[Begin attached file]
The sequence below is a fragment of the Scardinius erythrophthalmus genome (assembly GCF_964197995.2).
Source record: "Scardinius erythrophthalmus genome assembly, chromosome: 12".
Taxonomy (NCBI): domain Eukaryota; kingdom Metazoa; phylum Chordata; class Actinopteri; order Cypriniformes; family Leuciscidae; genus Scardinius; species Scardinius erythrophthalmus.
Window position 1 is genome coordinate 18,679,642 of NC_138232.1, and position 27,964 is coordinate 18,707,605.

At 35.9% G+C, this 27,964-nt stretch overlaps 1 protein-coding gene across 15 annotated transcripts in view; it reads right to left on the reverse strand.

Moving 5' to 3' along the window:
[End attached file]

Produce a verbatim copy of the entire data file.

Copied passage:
The sequence below is a fragment of the Scardinius erythrophthalmus genome (assembly GCF_964197995.2).
Source record: "Scardinius erythrophthalmus genome assembly, chromosome: 12".
Taxonomy (NCBI): domain Eukaryota; kingdom Metazoa; phylum Chordata; class Actinopteri; order Cypriniformes; family Leuciscidae; genus Scardinius; species Scardinius erythrophthalmus.
Window position 1 is genome coordinate 18,679,642 of NC_138232.1, and position 27,964 is coordinate 18,707,605.

At 35.9% G+C, this 27,964-nt stretch overlaps 1 protein-coding gene across 15 annotated transcripts in view; it reads right to left on the reverse strand.

Moving 5' to 3' along the window: